At the end of this project, we expect to have achieved a reduction in P starter use in New York for corn grown on field testing high or very high in P. Outcomes to date included: 1) 71 successfully completed field trials; 2) increased experimental design understanding/skills among extension educators that participated in the On-farm Research Workshop; 3) What is Cropping Up? extension articles summarizing the 2000-2003 results and quality data; 4) a postcard that was mailed to a large audience through mailings; 5) a project handout that was distributed at field days and through newsletter; 6) a project poster that was displayed at extension events; and 7) greatly increased project awareness.

Publications

  • Ketterings, Q.M., S. Swink, G. Godwin, K.J. Czymmek, A. Durow, and G. Albrecht. 2004. New York Starter Phosphorus Project - Results of the 2003 growing season. What is Cropping Up? 14(1): 1-3.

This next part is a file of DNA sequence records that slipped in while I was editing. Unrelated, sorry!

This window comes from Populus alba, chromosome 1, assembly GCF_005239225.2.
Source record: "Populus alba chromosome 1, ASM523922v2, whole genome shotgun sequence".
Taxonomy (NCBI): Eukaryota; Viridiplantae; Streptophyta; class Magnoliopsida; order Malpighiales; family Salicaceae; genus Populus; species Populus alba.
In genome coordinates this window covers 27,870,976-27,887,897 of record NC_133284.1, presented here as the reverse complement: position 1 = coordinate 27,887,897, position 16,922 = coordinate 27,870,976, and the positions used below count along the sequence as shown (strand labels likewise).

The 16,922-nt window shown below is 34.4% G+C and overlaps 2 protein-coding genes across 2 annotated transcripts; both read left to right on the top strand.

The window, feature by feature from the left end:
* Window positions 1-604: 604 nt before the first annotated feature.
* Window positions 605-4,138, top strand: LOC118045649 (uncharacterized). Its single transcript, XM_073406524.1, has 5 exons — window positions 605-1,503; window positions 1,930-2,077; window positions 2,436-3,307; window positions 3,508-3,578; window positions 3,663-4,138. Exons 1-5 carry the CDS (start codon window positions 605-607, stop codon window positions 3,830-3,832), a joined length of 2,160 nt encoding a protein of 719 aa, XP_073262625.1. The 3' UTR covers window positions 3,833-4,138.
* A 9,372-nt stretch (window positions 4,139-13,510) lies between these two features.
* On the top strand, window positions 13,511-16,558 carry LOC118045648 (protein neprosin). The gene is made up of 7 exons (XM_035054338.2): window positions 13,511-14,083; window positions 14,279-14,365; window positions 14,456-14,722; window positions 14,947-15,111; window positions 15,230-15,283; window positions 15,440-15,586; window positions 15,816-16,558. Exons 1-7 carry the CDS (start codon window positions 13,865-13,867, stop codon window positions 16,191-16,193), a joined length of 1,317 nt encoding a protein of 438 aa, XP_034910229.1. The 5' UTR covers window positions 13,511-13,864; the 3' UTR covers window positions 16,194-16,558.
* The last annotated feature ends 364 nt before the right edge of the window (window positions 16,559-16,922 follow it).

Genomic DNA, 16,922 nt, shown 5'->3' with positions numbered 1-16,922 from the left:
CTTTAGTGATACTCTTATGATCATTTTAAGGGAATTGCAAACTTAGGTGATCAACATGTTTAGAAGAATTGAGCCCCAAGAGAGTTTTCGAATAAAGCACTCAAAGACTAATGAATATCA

• Ketterings, Q.M., T. Byron, G. Godwin and K.J. Czymmek. 2003. Phosphorus Starter Project - Results of the 2002 growing season. What is Cropping Up? 13(1): 4-6.
  • Byron, T.M., Q.M. Ketterings, and K.J. Czymmek. 2002. Phosphorus starter demonstration project. Results of the 2001 growing season. What is Cropping Up? 12 (2): 4-5.
  • Czymmek, K., J. Degni and Q.M. Ketterings. 2001. Phosphorus starter demonstration project. Results of the 2000 Growing Season. What is Cropping Up? 11(3): 4-6.
  • Ketterings, Q.M., G. Albrecht, M. Hunter, P. Carey, S.N. Swink, and K.J. Czymmek. 2004. Whole farm corn starter phosphorus fertilizer imports. What is Cropping Up? 14(6): 3-5.
  • Ketterings, Q.M., S. Swink, G. Godwin, K.J. Czymmek, and G. Albrecht. 2004. New York Starter Phosphorus Project: Does starter P fertilizer impact silage quality? What is Cropping Up? 14(5): 1-2.


Progress 01/01/03 to 12/31/03

Outputs